The low winning bid, a billion dollars less than the nearest competitor’s, made “a technically complex mega-project” precarious from the outset, according to a confidential analysis commissioned by the consortium’s insurer. “There is little room in the budget for execution errors or significant inefficiencies,” the analysts, from Hill International, wrote in 2010, adding, “This is a high-risk situation.”
 
Among the biggest risks is the concrete that lines the walls of the six mammoth locks punctuating the path between the seas.
 
Last summer, water began gushing through concrete that was supposed to last 100 years but could not make it to the first ship. The Hill analysts had warned that the consortium’s budget for concrete was 71 percent smaller than that of the next lowest bidder. The budget also allotted roughly 25 percent less for steel to reinforce that concrete.
 
Then there is the lock design. Tugboat captains say they cannot safely escort the larger ships because the locks are too small with too little margin for error, especially in windy conditions and tricky currents. In fact, in a feasibility study obtained by The Times, the Panama Canal Authority had earlier concluded that the tugs needed significantly more room.
 
The tugboats themselves are a problem, especially the 14 new boats purchased from a Spanish company, mostly for the expanded locks. To maneuver safely, they must be precisely controlled, but according to captains, they are so unstable that they operate best going backward, something that cannot be done while towing ships through the canal.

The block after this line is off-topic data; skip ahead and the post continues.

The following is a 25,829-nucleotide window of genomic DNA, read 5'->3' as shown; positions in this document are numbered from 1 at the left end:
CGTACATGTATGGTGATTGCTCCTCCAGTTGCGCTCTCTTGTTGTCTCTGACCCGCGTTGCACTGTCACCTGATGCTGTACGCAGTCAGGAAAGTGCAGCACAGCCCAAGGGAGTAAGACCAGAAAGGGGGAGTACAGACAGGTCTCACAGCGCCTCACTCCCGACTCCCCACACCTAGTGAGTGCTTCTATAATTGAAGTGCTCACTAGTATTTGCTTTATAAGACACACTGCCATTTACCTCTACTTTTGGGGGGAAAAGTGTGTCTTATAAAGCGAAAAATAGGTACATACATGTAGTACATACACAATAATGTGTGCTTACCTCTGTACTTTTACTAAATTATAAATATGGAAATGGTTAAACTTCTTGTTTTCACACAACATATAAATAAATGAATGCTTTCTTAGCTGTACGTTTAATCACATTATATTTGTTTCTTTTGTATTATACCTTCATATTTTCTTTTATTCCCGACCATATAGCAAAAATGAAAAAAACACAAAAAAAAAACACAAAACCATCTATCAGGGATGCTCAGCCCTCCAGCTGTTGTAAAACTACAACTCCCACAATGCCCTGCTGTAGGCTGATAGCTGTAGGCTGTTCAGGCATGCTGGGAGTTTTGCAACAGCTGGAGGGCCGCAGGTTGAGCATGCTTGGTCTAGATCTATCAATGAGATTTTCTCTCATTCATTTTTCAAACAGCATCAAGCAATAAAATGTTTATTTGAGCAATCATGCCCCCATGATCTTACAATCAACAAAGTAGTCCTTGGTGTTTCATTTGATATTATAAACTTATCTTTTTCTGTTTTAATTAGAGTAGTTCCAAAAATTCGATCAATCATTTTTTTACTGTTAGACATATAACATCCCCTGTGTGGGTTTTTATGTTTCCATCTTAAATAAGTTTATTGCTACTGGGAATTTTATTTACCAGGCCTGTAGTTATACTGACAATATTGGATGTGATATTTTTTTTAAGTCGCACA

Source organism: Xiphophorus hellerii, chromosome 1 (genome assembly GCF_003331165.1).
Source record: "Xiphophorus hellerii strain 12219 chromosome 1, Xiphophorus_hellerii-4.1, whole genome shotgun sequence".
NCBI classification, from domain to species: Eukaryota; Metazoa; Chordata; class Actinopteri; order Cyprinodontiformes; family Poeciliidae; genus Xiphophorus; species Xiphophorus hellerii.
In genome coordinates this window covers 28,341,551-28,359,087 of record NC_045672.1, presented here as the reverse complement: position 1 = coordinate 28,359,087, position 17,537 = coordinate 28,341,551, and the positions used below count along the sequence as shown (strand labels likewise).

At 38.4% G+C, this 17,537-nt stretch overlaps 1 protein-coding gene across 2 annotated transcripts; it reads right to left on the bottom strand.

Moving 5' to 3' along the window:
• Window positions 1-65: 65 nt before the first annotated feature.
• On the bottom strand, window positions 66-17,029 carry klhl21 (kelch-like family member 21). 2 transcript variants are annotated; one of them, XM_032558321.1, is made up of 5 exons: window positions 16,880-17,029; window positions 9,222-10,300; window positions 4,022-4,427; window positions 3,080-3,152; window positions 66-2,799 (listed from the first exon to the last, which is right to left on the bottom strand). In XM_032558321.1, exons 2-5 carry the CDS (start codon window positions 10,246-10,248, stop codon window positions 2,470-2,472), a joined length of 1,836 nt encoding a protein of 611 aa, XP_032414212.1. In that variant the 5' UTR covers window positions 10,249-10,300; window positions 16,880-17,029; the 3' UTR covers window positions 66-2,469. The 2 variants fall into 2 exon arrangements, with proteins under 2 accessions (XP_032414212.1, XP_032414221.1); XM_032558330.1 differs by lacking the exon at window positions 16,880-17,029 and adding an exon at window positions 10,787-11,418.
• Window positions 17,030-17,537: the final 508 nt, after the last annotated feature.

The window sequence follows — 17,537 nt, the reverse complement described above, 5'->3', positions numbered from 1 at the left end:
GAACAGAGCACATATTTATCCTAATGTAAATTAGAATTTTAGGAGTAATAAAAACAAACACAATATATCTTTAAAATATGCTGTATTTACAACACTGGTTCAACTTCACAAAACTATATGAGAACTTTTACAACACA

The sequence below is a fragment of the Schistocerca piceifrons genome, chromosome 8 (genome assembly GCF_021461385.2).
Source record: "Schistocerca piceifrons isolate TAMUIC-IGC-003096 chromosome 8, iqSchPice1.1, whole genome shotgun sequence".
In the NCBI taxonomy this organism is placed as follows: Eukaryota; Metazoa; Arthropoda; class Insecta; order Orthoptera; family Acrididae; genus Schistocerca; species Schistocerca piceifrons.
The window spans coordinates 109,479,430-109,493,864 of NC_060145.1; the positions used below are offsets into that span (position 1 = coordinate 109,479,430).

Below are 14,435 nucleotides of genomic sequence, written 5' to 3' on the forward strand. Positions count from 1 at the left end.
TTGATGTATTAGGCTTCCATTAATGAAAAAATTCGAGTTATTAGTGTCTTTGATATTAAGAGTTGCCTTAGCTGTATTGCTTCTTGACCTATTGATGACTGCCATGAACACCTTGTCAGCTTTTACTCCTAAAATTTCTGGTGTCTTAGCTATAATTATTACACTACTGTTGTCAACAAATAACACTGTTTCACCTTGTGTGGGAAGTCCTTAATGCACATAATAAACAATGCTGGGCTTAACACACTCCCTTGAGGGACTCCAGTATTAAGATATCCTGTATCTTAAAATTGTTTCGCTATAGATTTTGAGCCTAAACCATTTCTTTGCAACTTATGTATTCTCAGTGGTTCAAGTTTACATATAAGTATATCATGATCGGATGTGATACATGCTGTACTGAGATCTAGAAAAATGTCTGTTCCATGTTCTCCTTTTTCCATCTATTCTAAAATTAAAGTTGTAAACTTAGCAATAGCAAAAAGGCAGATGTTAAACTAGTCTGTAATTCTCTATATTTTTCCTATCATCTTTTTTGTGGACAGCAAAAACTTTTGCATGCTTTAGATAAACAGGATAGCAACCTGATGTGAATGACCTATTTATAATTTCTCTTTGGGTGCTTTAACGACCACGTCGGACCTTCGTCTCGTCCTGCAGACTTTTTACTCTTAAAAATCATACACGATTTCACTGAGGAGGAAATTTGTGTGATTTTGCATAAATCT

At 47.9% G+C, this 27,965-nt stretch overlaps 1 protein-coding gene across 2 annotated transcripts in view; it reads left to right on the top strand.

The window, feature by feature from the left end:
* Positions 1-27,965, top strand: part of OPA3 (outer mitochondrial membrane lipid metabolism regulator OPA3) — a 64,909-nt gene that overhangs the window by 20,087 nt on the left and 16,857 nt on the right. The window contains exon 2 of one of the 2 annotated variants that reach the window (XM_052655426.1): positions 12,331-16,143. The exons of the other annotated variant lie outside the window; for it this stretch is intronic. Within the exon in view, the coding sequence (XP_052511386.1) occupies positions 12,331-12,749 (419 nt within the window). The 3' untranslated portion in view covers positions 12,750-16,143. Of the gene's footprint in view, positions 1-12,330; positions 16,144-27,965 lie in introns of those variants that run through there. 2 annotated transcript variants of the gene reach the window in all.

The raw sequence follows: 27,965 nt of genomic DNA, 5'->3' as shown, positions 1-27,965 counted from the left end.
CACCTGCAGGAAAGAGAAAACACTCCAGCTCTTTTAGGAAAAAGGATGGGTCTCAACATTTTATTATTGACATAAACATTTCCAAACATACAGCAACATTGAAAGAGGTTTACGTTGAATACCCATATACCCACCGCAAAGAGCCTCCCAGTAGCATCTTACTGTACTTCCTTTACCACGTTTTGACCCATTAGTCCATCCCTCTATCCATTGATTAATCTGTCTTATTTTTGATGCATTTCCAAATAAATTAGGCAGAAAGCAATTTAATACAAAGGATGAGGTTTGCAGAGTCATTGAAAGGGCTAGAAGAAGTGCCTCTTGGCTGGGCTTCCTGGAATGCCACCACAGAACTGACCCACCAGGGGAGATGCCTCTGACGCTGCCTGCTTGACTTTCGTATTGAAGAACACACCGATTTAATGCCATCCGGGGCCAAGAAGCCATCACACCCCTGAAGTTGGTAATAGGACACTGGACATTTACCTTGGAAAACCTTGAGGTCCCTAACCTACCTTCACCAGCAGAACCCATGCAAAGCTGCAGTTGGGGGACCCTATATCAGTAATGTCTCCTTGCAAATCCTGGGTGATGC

“The Spanish tugs are perfectly awful,” said Iván de la Guardia, the head of the tugboat captains’ union. Confidential documents obtained by The Times show that the canal authority bought the tugboats for $158 million from a company later represented by the son of Jorge L. Quijano, the canal’s administrator.
 
Iván de la Guardia, the head of the canal tugboat captains’ union, called new Spanish-made tugboats “perfectly awful.” Fred R. Conrad for The New York Times
 
 
The new locks exist for one reason: so that huge “neo-Panamax” ships can move far greater quantities of cargo through the canal. For them to do that, the waterway must remain deep enough so that fully laden ships do not hit bottom. But canal officials discounted warnings that they needed new sources of water, and during a recent drought, shippers had to significantly lighten their loads.
 
Canal officials had assured the country that no new reservoirs were needed. Later, Mr. Quijano took to scolding Panamanians for using too much tap water, which comes from the same freshwater lake that supplies the canal.